True joy is bigger than its own logic. That might explain why Hillary Clinton, rejuvenated presidential candidate and maestro of the Democratic debate, was in a Las Vegas suburb on Wednesday rhapsodizing about drywall.
“I was really interested to go around and see what happens here at this training center. I learned a lot about floor coverings and lasers and wallpaper hangers and drywall finishers and painters and even saw a virtual reality machine,” Clinton said shortly after touring a training facility for union workers, suggesting an unusual passion for housing construction.
Clinton was at the Henderson, Nevada, facility to accept the endorsement of the International Union of Painters and Allied Trades, wearing a lavender pantsuit that set her apart from the industrial surroundings. But more than that, she was basking in the afterglow of her commanding debate performance in Las Vegas, an important contest that will help propel her campaign into the fall.
Men with facial tattoos and industrial-sized tool belts stared gravely ahead as Clinton did her post-debate victory lap in front of the press corps. “I’m feeling really lucky in Las Vegas,” Clinton said, nodding at her stage presence the night before. “Last night was a good night, today is just as good.”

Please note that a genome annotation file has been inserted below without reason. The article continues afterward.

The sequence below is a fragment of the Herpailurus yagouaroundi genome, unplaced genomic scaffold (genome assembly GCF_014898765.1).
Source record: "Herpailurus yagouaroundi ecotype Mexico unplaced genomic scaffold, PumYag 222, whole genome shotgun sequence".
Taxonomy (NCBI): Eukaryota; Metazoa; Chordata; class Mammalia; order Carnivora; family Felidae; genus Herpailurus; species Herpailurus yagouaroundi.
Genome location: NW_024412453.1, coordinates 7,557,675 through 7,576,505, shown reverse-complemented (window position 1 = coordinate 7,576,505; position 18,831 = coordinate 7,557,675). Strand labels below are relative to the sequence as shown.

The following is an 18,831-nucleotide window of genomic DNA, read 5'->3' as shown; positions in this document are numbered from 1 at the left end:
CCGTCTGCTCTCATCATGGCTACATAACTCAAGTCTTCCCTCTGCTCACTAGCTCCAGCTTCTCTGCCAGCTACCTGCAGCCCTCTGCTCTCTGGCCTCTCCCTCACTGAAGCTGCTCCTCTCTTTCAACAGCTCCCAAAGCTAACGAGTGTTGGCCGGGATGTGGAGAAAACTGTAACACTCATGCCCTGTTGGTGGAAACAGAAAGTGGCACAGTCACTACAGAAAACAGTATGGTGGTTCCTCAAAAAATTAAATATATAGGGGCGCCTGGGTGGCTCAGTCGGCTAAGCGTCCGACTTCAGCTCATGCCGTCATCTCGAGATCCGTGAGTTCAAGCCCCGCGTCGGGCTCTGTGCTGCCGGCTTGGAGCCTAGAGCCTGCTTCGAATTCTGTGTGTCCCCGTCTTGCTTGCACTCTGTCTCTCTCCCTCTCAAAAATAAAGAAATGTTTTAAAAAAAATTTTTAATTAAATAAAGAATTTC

Clinton was noticeably confident after a long, sometimes painful summer that began with a deepening email scandal and a hostile television interview and has ended with several strokes of luck and renewed vigor.
There are finally signs the damaging controversy over her email server could be turning ever-so-slightly in her favor. Earlier this month, a top GOP member of the House, Majority Leader Kevin McCarthy, spoon-fed the Clinton campaign a zinger when he suggested the Benghazi committee was politically motivated to crash Clinton’s candidacy. In Tuesday night’s debate, Bernie Sanders, Clinton’s chief challenger for the Democratic nomination, shouted that he’d had it up to here with the Republican scandal-mongering over Clinton’s emails. “The American people are sick and tired of hearing about your damn emails!” Sanders said.
And her debate performance, delivered in front of more than 15 million people on Tuesday night, has reassured her supporters and many undecided.
“It was monumental,” said former Democratic National Committee chair and Vermont Governor Howard Dean in an interview. “What people think of Hillary has been filtered through media, who have done a crappy job. Now you got to see her on television, speaking for her herself. … It’s also going to help reassure the nervous nellie Democrats who are supporting her.”
Clinton’s appearance in the debate allowed her to forcefully answer a number of questions that have nagging her candidacy. Is she an establishment politician? Clinton: “I can’t think of anything more of an outsider than electing the first woman president.” Is she part of a family dynasty? Clinton: “I certainly am not campaigning to become president because my last name is Clinton. I’m campaigning because I think I have the right combination of what the country needs.” Is she a flip-flopper? Clinton: “Like most people I know, I have a range of views, but they are rooted in my values and my experience.”